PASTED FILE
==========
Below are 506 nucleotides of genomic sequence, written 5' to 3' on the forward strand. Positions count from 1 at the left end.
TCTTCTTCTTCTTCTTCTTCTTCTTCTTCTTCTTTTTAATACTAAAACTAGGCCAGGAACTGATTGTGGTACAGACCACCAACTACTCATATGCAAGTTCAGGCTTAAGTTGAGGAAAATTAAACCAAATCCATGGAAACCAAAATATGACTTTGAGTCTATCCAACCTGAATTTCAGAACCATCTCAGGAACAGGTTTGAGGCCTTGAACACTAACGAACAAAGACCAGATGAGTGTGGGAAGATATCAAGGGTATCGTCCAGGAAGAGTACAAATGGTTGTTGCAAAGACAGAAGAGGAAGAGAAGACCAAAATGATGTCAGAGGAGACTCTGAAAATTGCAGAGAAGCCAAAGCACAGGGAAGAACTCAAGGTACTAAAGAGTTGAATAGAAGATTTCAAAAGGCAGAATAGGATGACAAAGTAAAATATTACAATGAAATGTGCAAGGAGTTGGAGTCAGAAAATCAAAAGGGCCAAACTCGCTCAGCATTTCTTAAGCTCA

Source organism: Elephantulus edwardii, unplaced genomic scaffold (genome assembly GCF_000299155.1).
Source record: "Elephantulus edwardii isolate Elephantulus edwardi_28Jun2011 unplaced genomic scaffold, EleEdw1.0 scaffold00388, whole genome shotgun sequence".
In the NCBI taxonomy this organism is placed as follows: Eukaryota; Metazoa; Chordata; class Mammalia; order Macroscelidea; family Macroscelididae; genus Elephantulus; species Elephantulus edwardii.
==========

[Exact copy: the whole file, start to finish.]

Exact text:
Below are 506 nucleotides of genomic sequence, written 5' to 3' on the forward strand. Positions count from 1 at the left end.
TCTTCTTCTTCTTCTTCTTCTTCTTCTTCTTCTTTTTAATACTAAAACTAGGCCAGGAACTGATTGTGGTACAGACCACCAACTACTCATATGCAAGTTCAGGCTTAAGTTGAGGAAAATTAAACCAAATCCATGGAAACCAAAATATGACTTTGAGTCTATCCAACCTGAATTTCAGAACCATCTCAGGAACAGGTTTGAGGCCTTGAACACTAACGAACAAAGACCAGATGAGTGTGGGAAGATATCAAGGGTATCGTCCAGGAAGAGTACAAATGGTTGTTGCAAAGACAGAAGAGGAAGAGAAGACCAAAATGATGTCAGAGGAGACTCTGAAAATTGCAGAGAAGCCAAAGCACAGGGAAGAACTCAAGGTACTAAAGAGTTGAATAGAAGATTTCAAAAGGCAGAATAGGATGACAAAGTAAAATATTACAATGAAATGTGCAAGGAGTTGGAGTCAGAAAATCAAAAGGGCCAAACTCGCTCAGCATTTCTTAAGCTCA

Source organism: Elephantulus edwardii, unplaced genomic scaffold (genome assembly GCF_000299155.1).
Source record: "Elephantulus edwardii isolate Elephantulus edwardi_28Jun2011 unplaced genomic scaffold, EleEdw1.0 scaffold00388, whole genome shotgun sequence".
In the NCBI taxonomy this organism is placed as follows: Eukaryota; Metazoa; Chordata; class Mammalia; order Macroscelidea; family Macroscelididae; genus Elephantulus; species Elephantulus edwardii.